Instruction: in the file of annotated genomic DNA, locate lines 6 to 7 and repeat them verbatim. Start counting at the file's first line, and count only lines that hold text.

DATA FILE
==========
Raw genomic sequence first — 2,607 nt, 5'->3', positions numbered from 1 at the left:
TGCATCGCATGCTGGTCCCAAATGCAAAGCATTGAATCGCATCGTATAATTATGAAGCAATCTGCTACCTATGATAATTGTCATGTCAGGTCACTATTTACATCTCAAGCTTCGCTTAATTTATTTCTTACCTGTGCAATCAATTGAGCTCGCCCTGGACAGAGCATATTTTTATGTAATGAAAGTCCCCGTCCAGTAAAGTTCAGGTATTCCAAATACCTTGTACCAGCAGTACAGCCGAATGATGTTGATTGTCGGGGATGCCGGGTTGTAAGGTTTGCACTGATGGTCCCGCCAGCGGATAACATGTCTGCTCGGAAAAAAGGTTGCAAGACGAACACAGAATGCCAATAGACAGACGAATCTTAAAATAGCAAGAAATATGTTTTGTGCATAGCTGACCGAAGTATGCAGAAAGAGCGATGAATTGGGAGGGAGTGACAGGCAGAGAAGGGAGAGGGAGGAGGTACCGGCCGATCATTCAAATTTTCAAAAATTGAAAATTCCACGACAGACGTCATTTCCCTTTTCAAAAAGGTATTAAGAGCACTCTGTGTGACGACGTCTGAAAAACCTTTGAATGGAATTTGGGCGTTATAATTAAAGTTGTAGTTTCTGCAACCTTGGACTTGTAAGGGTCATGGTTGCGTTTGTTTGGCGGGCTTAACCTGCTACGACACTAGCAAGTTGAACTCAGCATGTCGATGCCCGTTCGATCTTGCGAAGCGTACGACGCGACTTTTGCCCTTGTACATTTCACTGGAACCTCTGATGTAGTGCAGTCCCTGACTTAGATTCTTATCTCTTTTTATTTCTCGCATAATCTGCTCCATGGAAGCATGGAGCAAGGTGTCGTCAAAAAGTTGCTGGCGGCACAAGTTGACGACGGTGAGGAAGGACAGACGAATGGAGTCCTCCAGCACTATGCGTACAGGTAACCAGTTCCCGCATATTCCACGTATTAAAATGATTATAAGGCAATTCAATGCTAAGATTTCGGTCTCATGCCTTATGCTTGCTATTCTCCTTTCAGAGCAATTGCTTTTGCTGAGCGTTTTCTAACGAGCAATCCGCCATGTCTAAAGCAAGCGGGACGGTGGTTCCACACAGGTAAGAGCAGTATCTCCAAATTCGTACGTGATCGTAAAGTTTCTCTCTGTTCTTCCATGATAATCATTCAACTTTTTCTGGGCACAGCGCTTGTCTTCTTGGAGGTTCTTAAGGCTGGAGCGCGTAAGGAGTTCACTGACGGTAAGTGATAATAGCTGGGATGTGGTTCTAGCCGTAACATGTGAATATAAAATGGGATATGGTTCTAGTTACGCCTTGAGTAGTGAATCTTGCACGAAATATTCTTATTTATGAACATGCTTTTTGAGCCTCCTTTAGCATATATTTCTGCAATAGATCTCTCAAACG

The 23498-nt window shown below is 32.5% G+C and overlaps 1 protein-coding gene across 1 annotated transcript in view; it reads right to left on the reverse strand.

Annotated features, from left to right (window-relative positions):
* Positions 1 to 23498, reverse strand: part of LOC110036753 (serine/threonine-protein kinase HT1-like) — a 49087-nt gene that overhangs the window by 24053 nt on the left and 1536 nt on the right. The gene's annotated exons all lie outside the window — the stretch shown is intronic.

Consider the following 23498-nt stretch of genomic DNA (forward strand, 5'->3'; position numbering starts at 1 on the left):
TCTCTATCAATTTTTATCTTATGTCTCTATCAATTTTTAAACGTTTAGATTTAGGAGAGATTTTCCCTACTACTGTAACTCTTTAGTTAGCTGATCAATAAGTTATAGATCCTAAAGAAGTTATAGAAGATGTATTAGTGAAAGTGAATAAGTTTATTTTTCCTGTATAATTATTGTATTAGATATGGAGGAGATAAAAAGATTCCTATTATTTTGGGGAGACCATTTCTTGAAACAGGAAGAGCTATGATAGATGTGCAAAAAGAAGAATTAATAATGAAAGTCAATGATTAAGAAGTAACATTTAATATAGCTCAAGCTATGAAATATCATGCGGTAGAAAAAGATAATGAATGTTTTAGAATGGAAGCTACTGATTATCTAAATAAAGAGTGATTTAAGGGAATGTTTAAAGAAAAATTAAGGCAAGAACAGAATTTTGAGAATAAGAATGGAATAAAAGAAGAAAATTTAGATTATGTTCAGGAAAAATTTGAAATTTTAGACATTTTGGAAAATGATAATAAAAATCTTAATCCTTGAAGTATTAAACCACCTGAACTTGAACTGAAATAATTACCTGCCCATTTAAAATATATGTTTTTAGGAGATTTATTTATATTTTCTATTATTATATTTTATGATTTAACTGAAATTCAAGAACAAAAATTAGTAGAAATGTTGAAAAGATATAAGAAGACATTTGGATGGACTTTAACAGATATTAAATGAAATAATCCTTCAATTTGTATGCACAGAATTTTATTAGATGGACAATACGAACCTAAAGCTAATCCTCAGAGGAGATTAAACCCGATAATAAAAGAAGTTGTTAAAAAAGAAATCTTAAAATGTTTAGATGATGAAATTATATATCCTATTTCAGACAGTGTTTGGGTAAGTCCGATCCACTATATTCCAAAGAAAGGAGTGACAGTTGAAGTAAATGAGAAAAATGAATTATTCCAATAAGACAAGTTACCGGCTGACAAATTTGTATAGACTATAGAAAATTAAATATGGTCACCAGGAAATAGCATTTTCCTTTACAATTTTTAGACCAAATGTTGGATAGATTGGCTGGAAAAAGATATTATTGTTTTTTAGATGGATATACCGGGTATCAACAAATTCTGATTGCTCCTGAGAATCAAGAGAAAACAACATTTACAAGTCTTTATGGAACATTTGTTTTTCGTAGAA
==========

Consider the following 23498-nt stretch of genomic DNA (forward strand, 5'->3'; position numbering starts at 1 on the left):
TCTCTATCAATTTTTATCTTATGTCTCTATCAATTTTTAAACGTTTAGATTTAGGAGAGATTTTCCCTACTACTGTAACTCTTTAGTTAGCTGATCAATAAGTTATAGATCCTAAAGAAGTTATAGAAGATGTATTAGTGAAAGTGAATAAGTTTATTTTTCCTGTATAATTATTGTATTAGATATGGAGGAGATAAAAAGATTCCTATTATTTTGGGGAGACCATTTCTTGAAACAGGAAGAGCTATGATAGATGTGCAAAAAGAAGAATTAATAATGAAAGTCAATGATTAAGAAGTAACATTTAATATAGCTCAAGCTATGAAATATCATGCGGTAGAAAAAGATAATGAATGTTTTAGAATGGAAGCTACTGATTATCTAAATAAAGAGTGATTTAAGGGAATGTTTAAAGAAAAATTAAGGCAAGAACAGAATTTTGAGAATAAGAATGGAATAAAAGAAGAAAATTTAGATTATGTTCAGGAAAAATTTGAAATTTTAGACATTTTGGAAAATGATAATAAAAATCTTAATCCTTGAAGTATTAAACCACCTGAACTTGAACTGAAATAATTACCTGCCCATTTAAAATATATGTTTTTAGGAGATTTATTTATATTTTCTATTATTATATTTTATGATTTAACTGAAATTCAAGAACAAAAATTAGTAGAAATGTTGAAAAGATATAAGAAGACATTTGGATGGACTTTAACAGATATTAAATGAAATAATCCTTCAATTTGTATGCACAGAATTTTATTAGATGGACAATACGAACCTAAAGCTAATCCTCAGAGGAGATTAAACCCGATAATAAAAGAAGTTGTTAAAAAAGAAATCTTAAAATGTTTAGATGATGAAATTATATATCCTATTTCAGACAGTGTTTGGGTAAGTCCGATCCACTATATTCCAAAGAAAGGAGTGACAGTTGAAGTAAATGAGAAAAATGAATTATTCCAATAAGACAAGTTACCGGCTGACAAATTTGTATAGACTATAGAAAATTAAATATGGTCACCAGGAAATAGCATTTTCCTTTACAATTTTTAGACCAAATGTTGGATAGATTGGCTGGAAAAAGATATTATTGTTTTTTAGATGGATATACCGGGTATCAACAAATTCTGATTGCTCCTGAGAATCAAGAGAAAACAACATTTACAAGTCTTTATGGAACATTTGTTTTTCGTAGAA